Figure 2. Frame stills showing other cameramen in the UNTV rushes of Mostar on 21 August 1993, currently held by the Imperial War Museum, London. © United Nations (IWM UNT 933)

Figure 3. The same moment in the interview with Thornberry from both the UNTV and CNN rushes. © United Nations (IWM UNT 933) and CNN Collection (Sadler and Biello FC7904).

Comparing rushes with edited reports

The interdependence of news organisations and NGOs, and the tendency of the news media to produce events, tend to have the effect that news crews travel in packs, and certain news events can turn into a “media circus”.[41] The sudden accessibility of East Mostar, and the drama of the severe siege it was living through, created a version of a media circus in East Mostar in late August 1993. The contrast with the almost complete lack of audio-visual material from the preceding three months is arresting. The slow aspects of the violence of a siege do not lend themselves to news reporting in the way sudden, spectacularly violent events do, so sieges are often represented through specific events, like the arrival of a humanitarian aid convoy. The effect of this concentration of media visibility is that the majority of the images coming out in the various news reports look very similar, not only because they are largely shot in the same location at the same time, but also because they follow similar conventions in the format of news features that were current at the time.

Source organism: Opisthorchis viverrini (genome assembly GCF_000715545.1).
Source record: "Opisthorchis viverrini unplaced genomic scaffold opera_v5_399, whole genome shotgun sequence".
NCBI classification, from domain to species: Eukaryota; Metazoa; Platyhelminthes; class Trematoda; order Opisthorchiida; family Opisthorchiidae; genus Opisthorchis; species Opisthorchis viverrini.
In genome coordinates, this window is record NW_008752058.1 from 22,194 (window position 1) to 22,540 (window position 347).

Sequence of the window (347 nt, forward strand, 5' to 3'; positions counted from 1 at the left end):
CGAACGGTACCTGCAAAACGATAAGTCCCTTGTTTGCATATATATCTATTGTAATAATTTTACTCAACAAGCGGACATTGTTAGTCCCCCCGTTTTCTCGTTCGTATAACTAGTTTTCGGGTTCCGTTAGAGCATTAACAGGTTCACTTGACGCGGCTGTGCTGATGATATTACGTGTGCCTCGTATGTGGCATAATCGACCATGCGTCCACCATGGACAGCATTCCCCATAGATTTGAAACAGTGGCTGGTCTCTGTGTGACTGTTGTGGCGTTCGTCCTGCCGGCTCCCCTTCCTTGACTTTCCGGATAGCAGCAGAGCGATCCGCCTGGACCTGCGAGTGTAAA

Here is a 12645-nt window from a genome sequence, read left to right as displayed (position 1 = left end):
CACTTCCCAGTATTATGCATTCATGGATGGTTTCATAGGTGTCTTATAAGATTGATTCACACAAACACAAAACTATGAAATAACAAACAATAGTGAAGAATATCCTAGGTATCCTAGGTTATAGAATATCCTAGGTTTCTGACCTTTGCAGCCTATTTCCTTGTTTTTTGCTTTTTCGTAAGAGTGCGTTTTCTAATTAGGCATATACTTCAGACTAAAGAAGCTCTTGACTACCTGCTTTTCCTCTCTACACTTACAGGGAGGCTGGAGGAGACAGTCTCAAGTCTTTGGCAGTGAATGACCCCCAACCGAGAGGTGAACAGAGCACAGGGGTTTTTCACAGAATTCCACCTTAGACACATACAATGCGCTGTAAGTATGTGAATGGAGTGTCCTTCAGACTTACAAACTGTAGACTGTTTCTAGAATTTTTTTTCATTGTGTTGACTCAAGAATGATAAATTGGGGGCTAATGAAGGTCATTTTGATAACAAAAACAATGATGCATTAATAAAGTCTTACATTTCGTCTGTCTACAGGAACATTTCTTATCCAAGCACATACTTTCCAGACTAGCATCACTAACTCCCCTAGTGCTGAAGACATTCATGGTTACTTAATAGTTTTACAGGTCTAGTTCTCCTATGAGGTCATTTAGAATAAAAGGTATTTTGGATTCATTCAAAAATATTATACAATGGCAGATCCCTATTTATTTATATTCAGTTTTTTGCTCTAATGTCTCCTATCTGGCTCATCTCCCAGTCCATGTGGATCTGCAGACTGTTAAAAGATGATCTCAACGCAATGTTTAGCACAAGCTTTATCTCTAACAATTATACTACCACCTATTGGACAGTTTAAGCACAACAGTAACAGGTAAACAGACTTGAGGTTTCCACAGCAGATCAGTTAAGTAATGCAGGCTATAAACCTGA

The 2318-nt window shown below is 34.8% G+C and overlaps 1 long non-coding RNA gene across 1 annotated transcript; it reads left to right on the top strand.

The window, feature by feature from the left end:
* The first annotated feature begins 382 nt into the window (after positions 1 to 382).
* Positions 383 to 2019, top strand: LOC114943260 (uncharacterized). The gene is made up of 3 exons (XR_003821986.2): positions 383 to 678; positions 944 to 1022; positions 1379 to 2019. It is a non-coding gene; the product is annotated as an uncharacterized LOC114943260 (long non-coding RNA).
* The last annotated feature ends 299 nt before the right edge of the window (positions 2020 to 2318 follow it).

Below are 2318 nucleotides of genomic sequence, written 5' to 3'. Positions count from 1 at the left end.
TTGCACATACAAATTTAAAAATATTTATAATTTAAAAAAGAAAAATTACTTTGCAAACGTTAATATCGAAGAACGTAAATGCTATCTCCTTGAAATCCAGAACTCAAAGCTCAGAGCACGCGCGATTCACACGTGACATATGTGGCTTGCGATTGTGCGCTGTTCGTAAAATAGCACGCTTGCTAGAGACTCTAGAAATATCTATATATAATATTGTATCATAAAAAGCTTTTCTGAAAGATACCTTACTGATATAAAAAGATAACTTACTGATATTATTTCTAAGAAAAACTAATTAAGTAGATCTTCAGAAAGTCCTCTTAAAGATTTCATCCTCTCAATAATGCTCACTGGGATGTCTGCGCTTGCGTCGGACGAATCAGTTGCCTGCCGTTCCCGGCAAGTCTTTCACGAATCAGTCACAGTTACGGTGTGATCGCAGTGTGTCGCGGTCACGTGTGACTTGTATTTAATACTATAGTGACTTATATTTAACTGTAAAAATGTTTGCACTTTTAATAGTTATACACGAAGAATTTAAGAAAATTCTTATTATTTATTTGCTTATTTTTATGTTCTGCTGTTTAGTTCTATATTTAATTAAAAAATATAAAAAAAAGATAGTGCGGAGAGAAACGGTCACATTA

Familiar features from all the news coverage include traveling shots through no-man’s land into the enclave, cutaway shots of ruined buildings and devastation, aid being unloaded and packed into storage, wounded people in the make-shift hospital, a short interview with a UN or NGO representative (more rarely with a local representative), and local residents crowding around the UN and aid vehicles in the street. From interviews I conducted with survivors of the siege, it became clear how many of those images are coloured by the fact that they are produced in the midst of the media circus. For example, at most times during the siege, it was extremely dangerous to be out on the streets, and residents of east Mostar would only come out of the cellars in well-sheltered areas, running past any exposed areas, even spacing themselves out by 30m so that not more than one person would be injured or killed by a single grenade.[42] The fact that the convoy itself was in town meant that the HVO (the Croatian militia besieging eastern Mostar) would largely be holding fire, producing a welcome break for the population, and creating, certainly for the children, something of a carnival atmosphere. In this case, the familiar question about the influence of the presence of the camera on the pro-filmic becomes a question not so much about the presence of a single camera (although in some shots this plays a role as well), but more about the presence of the entire media circus accompanying the convoy, that radically changed the street view of the enclave. The exception is one BBC report from Jeremy Bowen, which was shot when he arrived in the days between the two convoys: his report shows more empty street views, even while the narration states that the streets are calmer than usual, given a “lull” in fighting between the two convoys.[43]